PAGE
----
We prefer to operate the cameras via apps that connect to the hardware via WiFi. The best operating system for controlling the 360 cameras is iOS in our experience. It appears iOS offers better WiFi connectivity to the cameras.
We snap still images that students often share on Facebook and we record short 360 video clips that we will edit in Premiere Pro. All imagery is saved on an iPad Mini 4 and then transferred via the OneDrive app to shared space for students to copy and repurpose. We display the 360 images online through Flickr and Google Maps. In the future, I expect we will use another embeddable viewer to serve the content onto student blog pages.
Battery power is our biggest constraint. We need to carry a rechargeable battery pack to ensure continuous operation of the cameras. I think I will fabricate a portable power rig so we don't run out of power while in the field.
My sports management students have used both the Giroptic and Ricoh cameras during six hours of field work in 2016. I reckon we will triple that hands-on time during the next semester as we explore more ways to bring 360 perspectives into the making of effective digital media.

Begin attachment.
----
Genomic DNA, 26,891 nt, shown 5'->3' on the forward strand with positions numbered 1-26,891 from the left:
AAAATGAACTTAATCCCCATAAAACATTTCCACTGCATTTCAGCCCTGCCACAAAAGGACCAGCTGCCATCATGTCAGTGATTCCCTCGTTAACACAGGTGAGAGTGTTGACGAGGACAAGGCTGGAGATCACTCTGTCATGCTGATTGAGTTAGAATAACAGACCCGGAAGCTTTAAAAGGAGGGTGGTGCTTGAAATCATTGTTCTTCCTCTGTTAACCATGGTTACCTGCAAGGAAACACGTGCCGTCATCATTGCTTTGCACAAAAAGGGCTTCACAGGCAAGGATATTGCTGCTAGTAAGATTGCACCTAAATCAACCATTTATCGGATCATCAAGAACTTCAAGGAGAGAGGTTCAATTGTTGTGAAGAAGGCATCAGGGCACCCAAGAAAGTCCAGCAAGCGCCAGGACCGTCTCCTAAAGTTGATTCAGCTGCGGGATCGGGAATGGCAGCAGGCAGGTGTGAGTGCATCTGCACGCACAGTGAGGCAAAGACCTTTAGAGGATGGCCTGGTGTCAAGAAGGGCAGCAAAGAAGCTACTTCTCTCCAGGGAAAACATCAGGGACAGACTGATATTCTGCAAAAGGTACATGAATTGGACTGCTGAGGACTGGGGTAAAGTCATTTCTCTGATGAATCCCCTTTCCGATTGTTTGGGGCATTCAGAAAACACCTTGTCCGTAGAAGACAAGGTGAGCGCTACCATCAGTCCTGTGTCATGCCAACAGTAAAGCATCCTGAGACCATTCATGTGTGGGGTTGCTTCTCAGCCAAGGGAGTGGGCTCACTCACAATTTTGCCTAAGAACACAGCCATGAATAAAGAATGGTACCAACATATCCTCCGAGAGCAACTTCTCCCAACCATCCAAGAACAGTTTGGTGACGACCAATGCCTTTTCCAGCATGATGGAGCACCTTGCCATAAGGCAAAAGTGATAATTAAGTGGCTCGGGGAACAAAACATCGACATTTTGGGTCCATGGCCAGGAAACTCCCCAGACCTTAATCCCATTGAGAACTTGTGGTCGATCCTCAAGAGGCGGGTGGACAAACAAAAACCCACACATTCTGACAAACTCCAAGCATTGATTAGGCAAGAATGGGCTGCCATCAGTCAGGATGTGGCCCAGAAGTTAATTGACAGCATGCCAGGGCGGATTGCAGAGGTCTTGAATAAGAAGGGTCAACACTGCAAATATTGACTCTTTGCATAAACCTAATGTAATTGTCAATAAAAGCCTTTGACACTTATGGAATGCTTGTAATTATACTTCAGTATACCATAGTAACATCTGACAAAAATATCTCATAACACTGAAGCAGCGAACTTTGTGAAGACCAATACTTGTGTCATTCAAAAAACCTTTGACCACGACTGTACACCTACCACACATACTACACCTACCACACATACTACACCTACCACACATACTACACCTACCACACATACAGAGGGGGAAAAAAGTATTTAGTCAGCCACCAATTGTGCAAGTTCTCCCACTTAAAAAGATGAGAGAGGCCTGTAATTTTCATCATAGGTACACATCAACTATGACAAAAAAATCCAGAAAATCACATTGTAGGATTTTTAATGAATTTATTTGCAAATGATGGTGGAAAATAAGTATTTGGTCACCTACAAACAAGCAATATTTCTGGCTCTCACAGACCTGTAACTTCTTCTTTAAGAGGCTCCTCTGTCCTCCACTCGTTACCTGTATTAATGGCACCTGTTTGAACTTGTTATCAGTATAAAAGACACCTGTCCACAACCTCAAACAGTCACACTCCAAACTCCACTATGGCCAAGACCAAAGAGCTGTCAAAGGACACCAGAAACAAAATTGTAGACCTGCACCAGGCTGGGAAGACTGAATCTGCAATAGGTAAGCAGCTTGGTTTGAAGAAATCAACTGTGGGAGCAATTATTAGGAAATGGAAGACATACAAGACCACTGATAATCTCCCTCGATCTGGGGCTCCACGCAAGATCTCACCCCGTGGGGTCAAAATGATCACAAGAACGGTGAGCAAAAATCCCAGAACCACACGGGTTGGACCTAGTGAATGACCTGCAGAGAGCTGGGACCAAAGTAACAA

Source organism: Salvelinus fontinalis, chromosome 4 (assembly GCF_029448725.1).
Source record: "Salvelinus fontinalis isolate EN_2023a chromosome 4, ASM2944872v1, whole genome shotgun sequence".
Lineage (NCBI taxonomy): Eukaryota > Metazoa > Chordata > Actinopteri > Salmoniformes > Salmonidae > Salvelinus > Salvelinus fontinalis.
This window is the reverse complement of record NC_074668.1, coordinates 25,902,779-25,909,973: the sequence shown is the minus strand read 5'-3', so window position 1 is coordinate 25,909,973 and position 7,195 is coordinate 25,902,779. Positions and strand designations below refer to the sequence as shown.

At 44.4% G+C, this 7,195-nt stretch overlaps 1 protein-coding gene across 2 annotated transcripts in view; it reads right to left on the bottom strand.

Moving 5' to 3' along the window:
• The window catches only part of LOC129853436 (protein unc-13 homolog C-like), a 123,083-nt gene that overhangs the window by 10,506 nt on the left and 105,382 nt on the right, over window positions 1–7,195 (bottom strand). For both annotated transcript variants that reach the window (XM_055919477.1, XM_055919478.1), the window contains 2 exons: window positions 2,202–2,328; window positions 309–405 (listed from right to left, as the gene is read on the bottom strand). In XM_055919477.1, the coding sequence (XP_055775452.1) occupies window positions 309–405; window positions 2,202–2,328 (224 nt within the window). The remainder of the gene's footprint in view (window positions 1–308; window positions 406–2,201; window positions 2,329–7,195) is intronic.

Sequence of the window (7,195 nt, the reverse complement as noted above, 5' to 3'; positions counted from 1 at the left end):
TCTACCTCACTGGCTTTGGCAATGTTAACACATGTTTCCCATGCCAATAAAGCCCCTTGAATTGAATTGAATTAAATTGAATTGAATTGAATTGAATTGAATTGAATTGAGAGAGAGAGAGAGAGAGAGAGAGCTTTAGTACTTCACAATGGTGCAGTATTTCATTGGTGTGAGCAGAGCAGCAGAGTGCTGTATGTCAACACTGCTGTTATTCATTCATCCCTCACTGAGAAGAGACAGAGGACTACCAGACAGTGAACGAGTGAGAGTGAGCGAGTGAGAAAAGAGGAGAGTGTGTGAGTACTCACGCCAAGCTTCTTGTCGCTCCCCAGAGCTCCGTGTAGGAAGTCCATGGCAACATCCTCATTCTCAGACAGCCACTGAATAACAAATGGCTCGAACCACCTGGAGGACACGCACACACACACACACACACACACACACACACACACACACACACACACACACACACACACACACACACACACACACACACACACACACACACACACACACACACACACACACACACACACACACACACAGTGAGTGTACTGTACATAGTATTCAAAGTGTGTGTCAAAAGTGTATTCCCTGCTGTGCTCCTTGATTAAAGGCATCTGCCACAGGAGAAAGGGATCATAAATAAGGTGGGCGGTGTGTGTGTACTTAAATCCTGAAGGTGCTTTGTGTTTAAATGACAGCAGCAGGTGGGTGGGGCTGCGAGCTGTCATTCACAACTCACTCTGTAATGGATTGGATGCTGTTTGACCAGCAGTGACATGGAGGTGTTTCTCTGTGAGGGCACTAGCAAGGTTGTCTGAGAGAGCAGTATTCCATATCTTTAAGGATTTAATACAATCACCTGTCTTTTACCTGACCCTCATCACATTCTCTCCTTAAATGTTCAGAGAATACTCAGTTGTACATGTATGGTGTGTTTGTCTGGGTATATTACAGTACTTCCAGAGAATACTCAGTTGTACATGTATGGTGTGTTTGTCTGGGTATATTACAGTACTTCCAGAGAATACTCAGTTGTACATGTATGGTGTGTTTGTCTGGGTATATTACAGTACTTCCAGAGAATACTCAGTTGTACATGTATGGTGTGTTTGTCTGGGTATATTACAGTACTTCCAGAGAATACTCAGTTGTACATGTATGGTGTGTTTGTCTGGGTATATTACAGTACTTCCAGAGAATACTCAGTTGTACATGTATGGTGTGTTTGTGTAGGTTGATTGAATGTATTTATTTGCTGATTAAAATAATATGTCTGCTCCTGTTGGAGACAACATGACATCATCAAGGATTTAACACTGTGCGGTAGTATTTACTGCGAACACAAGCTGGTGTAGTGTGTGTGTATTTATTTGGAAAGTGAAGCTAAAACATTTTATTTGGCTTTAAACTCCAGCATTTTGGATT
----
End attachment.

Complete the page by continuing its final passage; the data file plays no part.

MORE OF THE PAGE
[Bernie Goldbach teaches creative media for business in the Limerick Institute of Technology. David Magner snapped the shot accompanying this post while using the Giroptic 360 Camera on the LIT grass pitch. This post was sent Mail2blog using Three Ireland 3G Typepad services.]
Click on image to see 360 view (not in Safari).
I HAVE LEARNED a lot while watching young students learning real world skills. While many of my students want to develop skills they need in the workplace, some of these students are not challenged to develop samples of work they can showcase during job interviews.
I think graduates need to be able to point to work they have completed as students. That could be products or services developed during structured work experience, references from supervisors, or eportfolio pieces. As a third level lecturer at the Limerick Institute of Technology, I am trying to ensure everyone passing through any of my academic modules takes away a useful playbook or a collection of business intelligence curated in a Classroom OneNote (see screenshot below).